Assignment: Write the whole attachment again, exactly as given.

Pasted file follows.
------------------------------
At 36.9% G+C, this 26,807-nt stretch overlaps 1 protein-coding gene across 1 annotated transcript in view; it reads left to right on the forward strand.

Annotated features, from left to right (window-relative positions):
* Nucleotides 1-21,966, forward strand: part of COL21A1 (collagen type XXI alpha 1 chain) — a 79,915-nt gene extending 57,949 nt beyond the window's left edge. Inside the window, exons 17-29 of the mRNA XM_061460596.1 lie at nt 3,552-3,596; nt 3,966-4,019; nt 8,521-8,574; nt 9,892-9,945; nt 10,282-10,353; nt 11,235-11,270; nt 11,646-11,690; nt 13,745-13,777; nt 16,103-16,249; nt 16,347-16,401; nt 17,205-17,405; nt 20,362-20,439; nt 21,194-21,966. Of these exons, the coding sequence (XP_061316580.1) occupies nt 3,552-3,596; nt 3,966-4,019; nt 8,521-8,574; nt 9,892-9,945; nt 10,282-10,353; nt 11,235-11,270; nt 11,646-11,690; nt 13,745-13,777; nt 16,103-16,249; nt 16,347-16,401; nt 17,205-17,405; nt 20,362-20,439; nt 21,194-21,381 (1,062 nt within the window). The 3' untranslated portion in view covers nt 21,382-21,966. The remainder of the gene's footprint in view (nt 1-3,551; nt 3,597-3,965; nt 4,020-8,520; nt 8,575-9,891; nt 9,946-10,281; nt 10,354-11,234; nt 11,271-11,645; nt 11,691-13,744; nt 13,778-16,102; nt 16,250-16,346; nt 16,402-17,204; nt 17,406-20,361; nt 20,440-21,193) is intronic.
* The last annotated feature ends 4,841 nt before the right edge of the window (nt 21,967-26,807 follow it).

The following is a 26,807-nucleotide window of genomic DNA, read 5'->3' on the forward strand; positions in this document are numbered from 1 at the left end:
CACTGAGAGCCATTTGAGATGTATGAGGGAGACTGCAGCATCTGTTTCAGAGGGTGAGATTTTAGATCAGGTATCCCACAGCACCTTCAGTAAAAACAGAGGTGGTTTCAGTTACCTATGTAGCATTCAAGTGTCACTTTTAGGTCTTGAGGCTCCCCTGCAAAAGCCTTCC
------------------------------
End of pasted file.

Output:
At 36.9% G+C, this 26,807-nt stretch overlaps 1 protein-coding gene across 1 annotated transcript in view; it reads left to right on the forward strand.

Annotated features, from left to right (window-relative positions):
* Nucleotides 1-21,966, forward strand: part of COL21A1 (collagen type XXI alpha 1 chain) — a 79,915-nt gene extending 57,949 nt beyond the window's left edge. Inside the window, exons 17-29 of the mRNA XM_061460596.1 lie at nt 3,552-3,596; nt 3,966-4,019; nt 8,521-8,574; nt 9,892-9,945; nt 10,282-10,353; nt 11,235-11,270; nt 11,646-11,690; nt 13,745-13,777; nt 16,103-16,249; nt 16,347-16,401; nt 17,205-17,405; nt 20,362-20,439; nt 21,194-21,966. Of these exons, the coding sequence (XP_061316580.1) occupies nt 3,552-3,596; nt 3,966-4,019; nt 8,521-8,574; nt 9,892-9,945; nt 10,282-10,353; nt 11,235-11,270; nt 11,646-11,690; nt 13,745-13,777; nt 16,103-16,249; nt 16,347-16,401; nt 17,205-17,405; nt 20,362-20,439; nt 21,194-21,381 (1,062 nt within the window). The 3' untranslated portion in view covers nt 21,382-21,966. The remainder of the gene's footprint in view (nt 1-3,551; nt 3,597-3,965; nt 4,020-8,520; nt 8,575-9,891; nt 9,946-10,281; nt 10,354-11,234; nt 11,271-11,645; nt 11,691-13,744; nt 13,778-16,102; nt 16,250-16,346; nt 16,402-17,204; nt 17,406-20,361; nt 20,440-21,193) is intronic.
* The last annotated feature ends 4,841 nt before the right edge of the window (nt 21,967-26,807 follow it).

The following is a 26,807-nucleotide window of genomic DNA, read 5'->3' on the forward strand; positions in this document are numbered from 1 at the left end:
CACTGAGAGCCATTTGAGATGTATGAGGGAGACTGCAGCATCTGTTTCAGAGGGTGAGATTTTAGATCAGGTATCCCACAGCACCTTCAGTAAAAACAGAGGTGGTTTCAGTTACCTATGTAGCATTCAAGTGTCACTTTTAGGTCTTGAGGCTCCCCTGCAAAAGCCTTCC